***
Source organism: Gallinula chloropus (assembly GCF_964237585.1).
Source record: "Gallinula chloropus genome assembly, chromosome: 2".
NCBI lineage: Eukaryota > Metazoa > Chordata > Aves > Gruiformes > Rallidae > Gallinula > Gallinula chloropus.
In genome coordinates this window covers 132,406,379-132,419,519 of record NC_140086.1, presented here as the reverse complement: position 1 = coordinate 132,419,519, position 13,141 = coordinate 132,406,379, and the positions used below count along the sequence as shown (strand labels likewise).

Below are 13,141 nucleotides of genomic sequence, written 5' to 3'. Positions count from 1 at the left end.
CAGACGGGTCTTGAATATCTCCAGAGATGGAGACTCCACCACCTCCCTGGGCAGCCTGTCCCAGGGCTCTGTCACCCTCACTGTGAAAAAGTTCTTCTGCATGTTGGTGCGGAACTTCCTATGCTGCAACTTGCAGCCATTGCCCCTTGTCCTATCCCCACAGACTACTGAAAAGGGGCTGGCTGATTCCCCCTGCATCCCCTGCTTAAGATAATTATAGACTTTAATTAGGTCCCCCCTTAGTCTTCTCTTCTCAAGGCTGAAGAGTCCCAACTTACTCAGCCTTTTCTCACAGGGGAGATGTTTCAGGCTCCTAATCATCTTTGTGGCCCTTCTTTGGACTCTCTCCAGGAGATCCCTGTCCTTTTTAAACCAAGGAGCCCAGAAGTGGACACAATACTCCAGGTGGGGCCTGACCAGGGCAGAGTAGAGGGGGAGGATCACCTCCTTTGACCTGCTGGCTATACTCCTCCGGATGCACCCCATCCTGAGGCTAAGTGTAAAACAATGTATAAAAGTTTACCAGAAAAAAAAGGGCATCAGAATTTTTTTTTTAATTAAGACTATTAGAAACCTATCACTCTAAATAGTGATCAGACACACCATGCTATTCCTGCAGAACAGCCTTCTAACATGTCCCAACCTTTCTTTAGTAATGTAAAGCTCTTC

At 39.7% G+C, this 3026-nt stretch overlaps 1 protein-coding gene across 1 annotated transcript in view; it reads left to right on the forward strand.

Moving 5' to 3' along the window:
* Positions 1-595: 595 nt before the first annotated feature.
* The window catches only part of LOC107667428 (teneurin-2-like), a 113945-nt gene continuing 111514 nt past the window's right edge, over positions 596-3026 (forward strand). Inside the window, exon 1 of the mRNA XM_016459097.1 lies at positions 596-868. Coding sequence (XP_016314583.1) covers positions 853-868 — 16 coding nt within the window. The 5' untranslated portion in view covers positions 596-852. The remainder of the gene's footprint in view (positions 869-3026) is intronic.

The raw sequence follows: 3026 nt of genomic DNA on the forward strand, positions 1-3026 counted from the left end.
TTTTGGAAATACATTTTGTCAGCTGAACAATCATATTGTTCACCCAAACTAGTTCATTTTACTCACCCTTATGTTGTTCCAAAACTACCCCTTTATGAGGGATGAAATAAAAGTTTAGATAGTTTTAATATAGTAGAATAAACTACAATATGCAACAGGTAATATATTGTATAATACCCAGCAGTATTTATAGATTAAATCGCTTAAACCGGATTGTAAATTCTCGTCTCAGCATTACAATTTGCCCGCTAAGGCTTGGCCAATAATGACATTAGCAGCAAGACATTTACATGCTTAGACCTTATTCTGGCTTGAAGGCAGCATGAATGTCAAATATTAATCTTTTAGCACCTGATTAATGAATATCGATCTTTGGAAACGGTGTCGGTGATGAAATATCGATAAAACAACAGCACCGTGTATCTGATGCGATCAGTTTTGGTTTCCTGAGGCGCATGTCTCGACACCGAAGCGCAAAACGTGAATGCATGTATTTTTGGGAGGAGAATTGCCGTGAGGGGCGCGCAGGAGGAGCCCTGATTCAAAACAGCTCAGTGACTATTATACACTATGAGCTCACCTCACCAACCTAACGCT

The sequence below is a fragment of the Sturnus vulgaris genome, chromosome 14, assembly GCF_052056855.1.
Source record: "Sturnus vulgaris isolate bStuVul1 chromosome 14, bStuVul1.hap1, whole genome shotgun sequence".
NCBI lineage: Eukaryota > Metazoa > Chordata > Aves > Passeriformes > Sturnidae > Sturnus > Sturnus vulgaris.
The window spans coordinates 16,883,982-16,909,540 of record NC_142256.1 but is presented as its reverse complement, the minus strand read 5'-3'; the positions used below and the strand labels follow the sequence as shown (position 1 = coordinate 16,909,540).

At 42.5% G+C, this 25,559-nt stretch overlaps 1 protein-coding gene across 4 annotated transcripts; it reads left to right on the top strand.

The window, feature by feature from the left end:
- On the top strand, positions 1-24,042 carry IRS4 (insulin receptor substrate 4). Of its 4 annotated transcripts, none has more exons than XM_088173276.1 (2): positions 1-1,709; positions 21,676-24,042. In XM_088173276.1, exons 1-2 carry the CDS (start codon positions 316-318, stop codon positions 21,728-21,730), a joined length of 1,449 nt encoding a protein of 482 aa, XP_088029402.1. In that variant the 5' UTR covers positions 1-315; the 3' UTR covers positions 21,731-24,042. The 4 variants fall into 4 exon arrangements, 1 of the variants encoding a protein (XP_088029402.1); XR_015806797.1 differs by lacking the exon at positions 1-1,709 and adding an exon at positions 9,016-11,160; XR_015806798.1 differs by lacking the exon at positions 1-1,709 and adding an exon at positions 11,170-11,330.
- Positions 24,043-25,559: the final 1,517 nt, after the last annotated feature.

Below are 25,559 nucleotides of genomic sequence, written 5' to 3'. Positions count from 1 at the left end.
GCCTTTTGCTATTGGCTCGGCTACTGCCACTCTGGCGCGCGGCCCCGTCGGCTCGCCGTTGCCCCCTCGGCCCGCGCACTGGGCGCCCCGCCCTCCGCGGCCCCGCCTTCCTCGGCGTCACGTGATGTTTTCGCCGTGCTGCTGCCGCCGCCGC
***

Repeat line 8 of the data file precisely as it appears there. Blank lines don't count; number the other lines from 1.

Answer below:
Moving 5' to 3' along the window: